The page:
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Publication numberUS6247250 B1
Publication typeGrant
Application numberUS 09/382,104
Publication dateJun 19, 2001
Filing dateAug 24, 1999
Priority dateAug 15, 1994
Fee statusPaid
Publication number09382104, 382104, US 6247250 B1, US 6247250B1, US-B1-6247250, US6247250 B1, US6247250B1
InventorsJohn P. Hauser
Original AssigneeJohn P. Hauser
Export CitationBiBTeX, EndNote, RefMan
External Links: USPTO, USPTO Assignment, Espacenet
Conformable shoe insert with a support layer
US 6247250 B1
Abstract
A shoe insert includes a support layer having a bottom surface and a top surface opposing the bottom surface. The shoe insert further includes a cushion layer fixedly superposed onto the top surface of the support layer. The bottom surface includes a generally planar distal portion, a proximal portion and a medial portion interconnecting the distal portion and the proximal portion. The distal portion cushions the toes and the ball of the foot. The proximal portion supports the heel of the foot and has a centrally disposed depression concave and a generally planar border located posteriorly with respect to the centrally disposed concave depression. The centrally disposed concave depression and border together produce a medial and lateral wedging effect against the heel of the foot. The medial portion supports the mid-region of the foot. The medial portion includes a centrally disposed, generally planar raised portion, a first depression for supporting the medial arch of the foot, a second depression for supporting the lateral arch of the foot, and a third depression for supporting the metatarsal arch of the foot. In use, natural foot warmth causes the support layer to conform to the shape of the foot sole. The contours of the bottom surface of the support layer project to the top surface of the support layer, providing a custom molded shoe insert that supports, cushions and conforms to the foot of the wearer.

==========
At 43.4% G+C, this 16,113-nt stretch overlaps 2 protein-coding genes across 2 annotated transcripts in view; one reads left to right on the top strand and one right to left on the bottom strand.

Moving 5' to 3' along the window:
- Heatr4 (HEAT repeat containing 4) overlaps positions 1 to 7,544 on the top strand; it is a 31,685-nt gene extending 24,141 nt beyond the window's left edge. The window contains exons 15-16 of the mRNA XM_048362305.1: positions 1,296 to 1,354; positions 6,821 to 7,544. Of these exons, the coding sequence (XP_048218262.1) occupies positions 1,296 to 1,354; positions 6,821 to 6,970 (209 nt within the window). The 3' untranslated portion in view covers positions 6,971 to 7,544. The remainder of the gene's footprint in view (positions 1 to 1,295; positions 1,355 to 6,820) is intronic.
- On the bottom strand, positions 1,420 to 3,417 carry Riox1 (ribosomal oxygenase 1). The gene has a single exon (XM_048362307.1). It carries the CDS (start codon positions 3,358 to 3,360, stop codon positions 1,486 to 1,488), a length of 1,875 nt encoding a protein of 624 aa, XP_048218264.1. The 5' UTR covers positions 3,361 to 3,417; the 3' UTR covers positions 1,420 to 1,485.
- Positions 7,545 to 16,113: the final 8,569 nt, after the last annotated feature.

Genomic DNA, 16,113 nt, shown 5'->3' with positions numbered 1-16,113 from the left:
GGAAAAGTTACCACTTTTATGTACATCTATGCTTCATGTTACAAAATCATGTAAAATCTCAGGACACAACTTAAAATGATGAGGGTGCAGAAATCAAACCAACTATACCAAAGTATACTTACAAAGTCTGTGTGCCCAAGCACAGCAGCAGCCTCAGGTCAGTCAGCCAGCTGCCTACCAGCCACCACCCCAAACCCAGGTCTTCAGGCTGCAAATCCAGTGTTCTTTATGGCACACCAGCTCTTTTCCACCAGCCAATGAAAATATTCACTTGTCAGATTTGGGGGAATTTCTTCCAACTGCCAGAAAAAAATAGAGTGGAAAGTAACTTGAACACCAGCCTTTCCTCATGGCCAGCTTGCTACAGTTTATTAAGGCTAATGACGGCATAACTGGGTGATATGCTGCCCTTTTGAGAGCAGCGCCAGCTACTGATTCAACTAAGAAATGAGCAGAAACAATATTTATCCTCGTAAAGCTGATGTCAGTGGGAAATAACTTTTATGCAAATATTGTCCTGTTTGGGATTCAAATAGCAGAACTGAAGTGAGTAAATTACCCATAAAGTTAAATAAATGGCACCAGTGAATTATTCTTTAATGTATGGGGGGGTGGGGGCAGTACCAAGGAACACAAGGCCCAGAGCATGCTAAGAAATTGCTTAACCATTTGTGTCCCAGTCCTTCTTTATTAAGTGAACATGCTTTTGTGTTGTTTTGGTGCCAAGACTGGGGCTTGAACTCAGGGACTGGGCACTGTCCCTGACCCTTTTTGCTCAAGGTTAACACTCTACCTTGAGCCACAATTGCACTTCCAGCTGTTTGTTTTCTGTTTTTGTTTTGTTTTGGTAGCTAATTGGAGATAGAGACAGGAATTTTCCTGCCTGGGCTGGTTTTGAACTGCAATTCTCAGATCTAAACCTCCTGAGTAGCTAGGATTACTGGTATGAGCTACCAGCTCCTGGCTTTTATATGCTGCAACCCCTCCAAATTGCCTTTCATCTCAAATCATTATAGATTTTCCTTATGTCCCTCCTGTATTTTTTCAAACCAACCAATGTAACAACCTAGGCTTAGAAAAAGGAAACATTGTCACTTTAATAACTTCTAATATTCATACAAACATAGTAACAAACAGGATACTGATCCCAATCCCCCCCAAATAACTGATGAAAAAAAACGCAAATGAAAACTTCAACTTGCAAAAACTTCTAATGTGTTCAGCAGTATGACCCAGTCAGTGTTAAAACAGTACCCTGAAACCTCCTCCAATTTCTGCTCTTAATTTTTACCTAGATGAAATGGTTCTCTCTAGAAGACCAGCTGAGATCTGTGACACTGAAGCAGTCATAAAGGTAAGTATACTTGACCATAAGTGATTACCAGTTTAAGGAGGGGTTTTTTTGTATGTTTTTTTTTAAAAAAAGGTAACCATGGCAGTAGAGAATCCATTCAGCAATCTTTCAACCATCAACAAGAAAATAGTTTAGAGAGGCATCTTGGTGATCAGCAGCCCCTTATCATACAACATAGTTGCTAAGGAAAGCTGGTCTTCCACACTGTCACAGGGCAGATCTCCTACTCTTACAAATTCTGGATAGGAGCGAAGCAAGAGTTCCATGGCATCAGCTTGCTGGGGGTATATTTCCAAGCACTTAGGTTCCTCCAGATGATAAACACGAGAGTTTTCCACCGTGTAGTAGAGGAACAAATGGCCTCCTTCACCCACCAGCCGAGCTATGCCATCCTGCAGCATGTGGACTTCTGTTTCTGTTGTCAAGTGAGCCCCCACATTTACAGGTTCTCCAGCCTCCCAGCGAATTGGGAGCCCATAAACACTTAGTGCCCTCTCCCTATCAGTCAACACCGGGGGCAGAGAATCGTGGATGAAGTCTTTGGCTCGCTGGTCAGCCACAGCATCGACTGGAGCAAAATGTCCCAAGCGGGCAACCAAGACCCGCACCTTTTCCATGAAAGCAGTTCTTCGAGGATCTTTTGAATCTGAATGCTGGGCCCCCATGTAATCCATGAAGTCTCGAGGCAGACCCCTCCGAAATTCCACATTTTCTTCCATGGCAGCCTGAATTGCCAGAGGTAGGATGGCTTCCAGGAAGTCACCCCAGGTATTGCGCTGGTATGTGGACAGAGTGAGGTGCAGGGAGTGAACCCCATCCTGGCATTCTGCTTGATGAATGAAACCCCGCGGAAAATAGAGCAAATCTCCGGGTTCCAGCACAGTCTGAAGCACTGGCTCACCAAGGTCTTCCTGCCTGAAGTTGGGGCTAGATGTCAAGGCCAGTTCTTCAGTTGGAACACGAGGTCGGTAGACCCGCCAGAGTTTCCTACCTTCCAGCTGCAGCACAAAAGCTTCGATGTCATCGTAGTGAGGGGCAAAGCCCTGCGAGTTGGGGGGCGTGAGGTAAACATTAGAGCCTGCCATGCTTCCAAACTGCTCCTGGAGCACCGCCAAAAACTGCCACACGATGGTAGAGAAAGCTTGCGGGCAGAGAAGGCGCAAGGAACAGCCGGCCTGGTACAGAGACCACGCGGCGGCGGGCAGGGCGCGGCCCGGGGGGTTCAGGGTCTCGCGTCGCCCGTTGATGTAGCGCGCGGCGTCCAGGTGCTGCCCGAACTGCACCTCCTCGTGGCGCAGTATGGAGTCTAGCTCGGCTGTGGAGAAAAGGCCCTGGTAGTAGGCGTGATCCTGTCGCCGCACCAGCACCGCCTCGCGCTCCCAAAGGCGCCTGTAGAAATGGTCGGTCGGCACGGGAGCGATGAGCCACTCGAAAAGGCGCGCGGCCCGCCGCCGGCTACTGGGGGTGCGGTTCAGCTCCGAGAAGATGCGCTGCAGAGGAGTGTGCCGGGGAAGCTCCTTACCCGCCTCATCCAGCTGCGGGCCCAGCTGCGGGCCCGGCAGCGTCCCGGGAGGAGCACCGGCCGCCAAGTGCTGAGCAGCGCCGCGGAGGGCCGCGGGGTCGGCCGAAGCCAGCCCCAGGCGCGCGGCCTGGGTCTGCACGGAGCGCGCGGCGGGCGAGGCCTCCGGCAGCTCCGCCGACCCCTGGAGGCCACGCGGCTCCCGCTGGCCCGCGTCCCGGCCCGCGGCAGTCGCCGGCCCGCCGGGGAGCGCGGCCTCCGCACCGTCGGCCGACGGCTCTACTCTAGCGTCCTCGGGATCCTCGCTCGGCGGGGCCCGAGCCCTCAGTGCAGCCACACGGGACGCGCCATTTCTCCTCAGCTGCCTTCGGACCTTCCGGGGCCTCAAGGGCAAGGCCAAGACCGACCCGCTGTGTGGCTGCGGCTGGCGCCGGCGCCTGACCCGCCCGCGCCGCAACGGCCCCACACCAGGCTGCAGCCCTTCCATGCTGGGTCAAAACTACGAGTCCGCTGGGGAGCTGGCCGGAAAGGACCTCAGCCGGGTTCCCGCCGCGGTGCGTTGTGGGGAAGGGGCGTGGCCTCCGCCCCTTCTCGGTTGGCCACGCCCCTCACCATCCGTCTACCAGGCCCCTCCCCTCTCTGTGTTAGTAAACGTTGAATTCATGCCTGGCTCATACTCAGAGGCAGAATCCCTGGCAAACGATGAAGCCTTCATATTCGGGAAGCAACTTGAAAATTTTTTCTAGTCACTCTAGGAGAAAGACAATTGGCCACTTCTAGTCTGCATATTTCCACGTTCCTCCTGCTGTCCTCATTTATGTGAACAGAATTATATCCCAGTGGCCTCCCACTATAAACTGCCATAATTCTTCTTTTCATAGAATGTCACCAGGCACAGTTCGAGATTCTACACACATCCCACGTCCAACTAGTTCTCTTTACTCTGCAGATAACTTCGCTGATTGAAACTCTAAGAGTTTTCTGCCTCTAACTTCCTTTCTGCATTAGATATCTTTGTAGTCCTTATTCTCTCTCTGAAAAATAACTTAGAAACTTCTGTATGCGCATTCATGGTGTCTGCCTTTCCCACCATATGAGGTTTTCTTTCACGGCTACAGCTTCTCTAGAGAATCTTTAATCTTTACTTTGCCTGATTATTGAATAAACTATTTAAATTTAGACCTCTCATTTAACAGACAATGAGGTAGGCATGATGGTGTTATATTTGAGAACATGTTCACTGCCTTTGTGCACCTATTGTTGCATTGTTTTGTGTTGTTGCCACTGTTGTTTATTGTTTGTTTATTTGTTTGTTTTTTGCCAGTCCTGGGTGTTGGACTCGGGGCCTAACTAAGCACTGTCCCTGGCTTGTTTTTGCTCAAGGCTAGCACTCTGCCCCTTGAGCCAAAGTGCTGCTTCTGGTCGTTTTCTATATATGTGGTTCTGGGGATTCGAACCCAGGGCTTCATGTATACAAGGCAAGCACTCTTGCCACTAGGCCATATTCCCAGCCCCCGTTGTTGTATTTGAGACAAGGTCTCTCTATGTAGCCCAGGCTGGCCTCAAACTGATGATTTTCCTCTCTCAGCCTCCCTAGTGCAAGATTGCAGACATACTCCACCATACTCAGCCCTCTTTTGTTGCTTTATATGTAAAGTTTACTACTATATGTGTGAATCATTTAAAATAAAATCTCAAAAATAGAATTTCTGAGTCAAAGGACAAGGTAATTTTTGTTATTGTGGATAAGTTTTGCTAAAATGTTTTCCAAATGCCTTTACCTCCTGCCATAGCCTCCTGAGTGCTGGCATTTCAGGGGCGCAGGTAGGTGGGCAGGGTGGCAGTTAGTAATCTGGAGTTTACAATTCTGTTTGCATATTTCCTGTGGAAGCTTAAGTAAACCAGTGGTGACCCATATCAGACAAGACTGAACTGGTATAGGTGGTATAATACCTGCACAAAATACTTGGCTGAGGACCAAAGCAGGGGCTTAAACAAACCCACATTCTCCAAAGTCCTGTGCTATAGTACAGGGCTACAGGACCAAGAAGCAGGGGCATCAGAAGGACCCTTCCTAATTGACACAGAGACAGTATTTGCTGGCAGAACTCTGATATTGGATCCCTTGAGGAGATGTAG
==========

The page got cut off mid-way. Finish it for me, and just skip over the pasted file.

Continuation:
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Claims(6)
What is claimed is:
1. A shoe insert that conforms to the contours of the sole of a wearer's foot during use, said shoe insert comprising:
a support layer having a perimeter that encompasses the foot, said support layer comprising:
a generally planar distal portion for cushioning the toes and the ball of the foot;
a proximal portion for supporting the heel of the foot, said proximal portion comprising:
a concave depression having an outer edge and a generally planar apex, said concave depression centrally disposed within said proximal portion; and
a generally planar border posteriorly located with respect to said centrally disposed concave depression; and
a medial portion interconnecting said distal portion and said proximal portion for supporting the mid-region of the foot, said medial portion comprising: